Bereft of colour in this striking infrared image, the sweeping curves of ESO's Headquarters clash with the frosty natural beauty of the surrounding trees. The extreme curvature visible in this image is due to the photographer's use of a fisheye lens, which distorts the view and causes the building to encircle the pale foliage and frame the sky above. The foliage appears to be bright as it reflects the infrared light, and the pale white hue comes from the photographer applying a white colour balance to the tree leaves.
The precise curves of concrete, glass, and steel give clues as to the Headquarters building's peculiar structure. In 1981 an article in ESO's The Messenger described the ESO building as "a labyrinth of the kind used to test the intelligence of rats". But, fortunately for ESO, the writer soon noted that "human beings are on average cleverer than rats, and the problem is quickly solved".
This image was taken by ESO computer specialist Dirk Essl.
Launched on the morning of Thursday, 19 December 2013, the satellite is on a quest to build a 3D map of our galaxy over the next five years. Mapping the sky has been one of humanity's quests since the dawn of time, and Gaia will take our understanding of our stellar neighbourhood to a whole new level. It will measure very precisely the positions and motions of about one billion stars in our galaxy, to explore the Milky Way's composition, formation and evolution.
These new observations are the result of a close collaboration between ESA and ESO to monitor the spacecraft from the ground. Gaia is the most accurate astrometric device ever built, but in order for its observations to be useful it needs to know exactly where it is in the Universe. The only way to know the velocity and position of the spacecraft with very high precision is to observe it on a daily basis from the ground — using telescopes including ESO's VST in a campaign known as Ground-Based Optical Tracking, or GBOT.
The VST is a state-of-the-art 2.6-metre telescope equipped with OmegaCAM, a monster 268-megapixel CCD camera with a field of view four times the area of the full Moon. The VST captured these images using OmegaCAM on 23 January 2014, taken about 6.5 minutes apart. Gaia is clearly visible as a small spot moving against a background of stars. Its location is circled in red. In these images, the spacecraft is about a million times fainter than is detectable by the naked eye.
Gaia was previously observed in December 2013 by the VST, very soon after its launch — it is one of the closest objects ever observed by the VST. It appeared in precisely the location expected, highlighting a successful collaboration between ground- and space-based astronomy!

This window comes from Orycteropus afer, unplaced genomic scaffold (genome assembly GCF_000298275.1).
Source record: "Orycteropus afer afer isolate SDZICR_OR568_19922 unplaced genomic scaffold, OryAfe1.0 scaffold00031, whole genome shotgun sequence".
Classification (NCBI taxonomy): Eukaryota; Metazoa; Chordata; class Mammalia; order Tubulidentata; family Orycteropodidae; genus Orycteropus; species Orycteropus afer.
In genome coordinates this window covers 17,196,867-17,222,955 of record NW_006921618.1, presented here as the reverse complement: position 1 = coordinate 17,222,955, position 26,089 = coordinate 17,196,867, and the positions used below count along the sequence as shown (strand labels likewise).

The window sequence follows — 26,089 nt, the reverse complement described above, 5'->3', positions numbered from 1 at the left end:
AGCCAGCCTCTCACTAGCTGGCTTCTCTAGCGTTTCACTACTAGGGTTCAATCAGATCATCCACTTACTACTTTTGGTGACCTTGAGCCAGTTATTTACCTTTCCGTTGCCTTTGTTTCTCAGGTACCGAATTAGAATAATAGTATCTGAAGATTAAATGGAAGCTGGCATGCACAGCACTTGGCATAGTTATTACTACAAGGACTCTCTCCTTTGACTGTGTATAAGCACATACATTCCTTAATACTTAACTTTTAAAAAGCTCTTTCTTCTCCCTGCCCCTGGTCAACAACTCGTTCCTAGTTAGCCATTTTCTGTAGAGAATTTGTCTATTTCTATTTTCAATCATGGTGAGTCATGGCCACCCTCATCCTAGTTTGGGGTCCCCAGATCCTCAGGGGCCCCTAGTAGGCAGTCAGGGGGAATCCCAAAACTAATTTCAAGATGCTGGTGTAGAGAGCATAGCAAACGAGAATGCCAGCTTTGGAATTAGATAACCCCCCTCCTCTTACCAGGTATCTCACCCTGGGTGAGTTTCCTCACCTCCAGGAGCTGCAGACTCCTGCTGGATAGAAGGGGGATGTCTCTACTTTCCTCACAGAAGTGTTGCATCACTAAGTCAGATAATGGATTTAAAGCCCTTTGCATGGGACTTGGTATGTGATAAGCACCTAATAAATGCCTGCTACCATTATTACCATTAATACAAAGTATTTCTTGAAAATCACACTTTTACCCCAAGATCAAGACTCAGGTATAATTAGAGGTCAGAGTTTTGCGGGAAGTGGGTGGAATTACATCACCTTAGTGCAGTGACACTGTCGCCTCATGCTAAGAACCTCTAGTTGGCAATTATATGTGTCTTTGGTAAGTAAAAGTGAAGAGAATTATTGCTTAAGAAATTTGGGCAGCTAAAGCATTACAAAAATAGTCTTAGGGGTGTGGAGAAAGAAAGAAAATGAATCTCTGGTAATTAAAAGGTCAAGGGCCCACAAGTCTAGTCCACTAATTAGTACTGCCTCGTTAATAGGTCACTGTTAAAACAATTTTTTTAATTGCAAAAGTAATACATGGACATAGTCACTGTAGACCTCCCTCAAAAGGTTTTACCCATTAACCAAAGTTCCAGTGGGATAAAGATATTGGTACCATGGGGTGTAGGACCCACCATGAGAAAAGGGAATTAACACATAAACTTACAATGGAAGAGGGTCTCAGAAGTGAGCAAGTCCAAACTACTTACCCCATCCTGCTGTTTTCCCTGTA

Perched precariously on the edge of the habitable world, life manages to cling on. On the outskirts of the hot, dry Atacama Desert, this hardy South American grey fox has just awoken, stretching leisurely. These foxes are generally active during the night, making the most of the drop in temperature that comes with a respite from the hot Chilean Sun.
In the background there are other signs of life. This white dome houses the Swiss 1.2-metre Leonhard Euler Telescope, which is protected from the harsh conditions by its outer shell. As the skies grow darker at ESO’s La Silla Observatory another famously nocturnal species, the astronomer, wakes up, stretches, and gets ready to scan the skies with buzzing and whirring technology.
This image was taken by ESO Photo Ambassador Malte Tewes and submitted to the Your ESO Pictures Flickr group. The Flickr group is regularly reviewed and the best photos are selected to be featured in our popular Picture of the Week series, or in our gallery.
This beautiful panorama of ESO's Paranal Observatory was taken on 5 July 2012, and marks one of the driest days ever recorded at the Very Large Telescope complex. Paranal sits like an island in the middle of the frame, with massive cloud banks floating below, over the distant Pacific Ocean.
The extremely low humidity at Paranal during this period was recorded by a water vapour radiometer known as LHATPRO, which monitors the atmosphere to support the observations carried out at the observatory . Meteorologists from two Chilean universities identified the cause for these unusually dry conditions: high-altitude Antarctic air moving far to the north, and descending over Paranal.